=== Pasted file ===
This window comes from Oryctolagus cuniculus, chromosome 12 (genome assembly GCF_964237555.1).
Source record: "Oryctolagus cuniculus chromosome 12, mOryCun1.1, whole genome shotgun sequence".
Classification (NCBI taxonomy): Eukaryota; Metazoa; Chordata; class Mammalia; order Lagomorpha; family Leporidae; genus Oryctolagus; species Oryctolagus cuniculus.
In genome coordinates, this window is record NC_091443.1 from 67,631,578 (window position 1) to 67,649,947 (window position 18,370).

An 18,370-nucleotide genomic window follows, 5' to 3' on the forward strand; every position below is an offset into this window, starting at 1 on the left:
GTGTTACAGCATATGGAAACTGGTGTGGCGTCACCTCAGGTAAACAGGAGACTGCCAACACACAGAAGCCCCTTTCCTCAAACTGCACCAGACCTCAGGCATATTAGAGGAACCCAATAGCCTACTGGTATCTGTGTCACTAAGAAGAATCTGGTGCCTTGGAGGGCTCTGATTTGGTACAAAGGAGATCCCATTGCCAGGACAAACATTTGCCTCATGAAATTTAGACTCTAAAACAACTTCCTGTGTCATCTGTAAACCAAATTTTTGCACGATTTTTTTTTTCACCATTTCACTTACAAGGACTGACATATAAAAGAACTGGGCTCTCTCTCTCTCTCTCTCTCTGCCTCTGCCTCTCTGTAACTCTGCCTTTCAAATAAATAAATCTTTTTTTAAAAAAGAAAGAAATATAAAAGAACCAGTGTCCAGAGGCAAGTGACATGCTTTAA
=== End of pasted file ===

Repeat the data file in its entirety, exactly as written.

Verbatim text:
This window comes from Oryctolagus cuniculus, chromosome 12 (genome assembly GCF_964237555.1).
Source record: "Oryctolagus cuniculus chromosome 12, mOryCun1.1, whole genome shotgun sequence".
Classification (NCBI taxonomy): Eukaryota; Metazoa; Chordata; class Mammalia; order Lagomorpha; family Leporidae; genus Oryctolagus; species Oryctolagus cuniculus.
In genome coordinates, this window is record NC_091443.1 from 67,631,578 (window position 1) to 67,649,947 (window position 18,370).

An 18,370-nucleotide genomic window follows, 5' to 3' on the forward strand; every position below is an offset into this window, starting at 1 on the left:
GTGTTACAGCATATGGAAACTGGTGTGGCGTCACCTCAGGTAAACAGGAGACTGCCAACACACAGAAGCCCCTTTCCTCAAACTGCACCAGACCTCAGGCATATTAGAGGAACCCAATAGCCTACTGGTATCTGTGTCACTAAGAAGAATCTGGTGCCTTGGAGGGCTCTGATTTGGTACAAAGGAGATCCCATTGCCAGGACAAACATTTGCCTCATGAAATTTAGACTCTAAAACAACTTCCTGTGTCATCTGTAAACCAAATTTTTGCACGATTTTTTTTTTCACCATTTCACTTACAAGGACTGACATATAAAAGAACTGGGCTCTCTCTCTCTCTCTCTCTCTGCCTCTGCCTCTCTGTAACTCTGCCTTTCAAATAAATAAATCTTTTTTTAAAAAAGAAAGAAATATAAAAGAACCAGTGTCCAGAGGCAAGTGACATGCTTTAA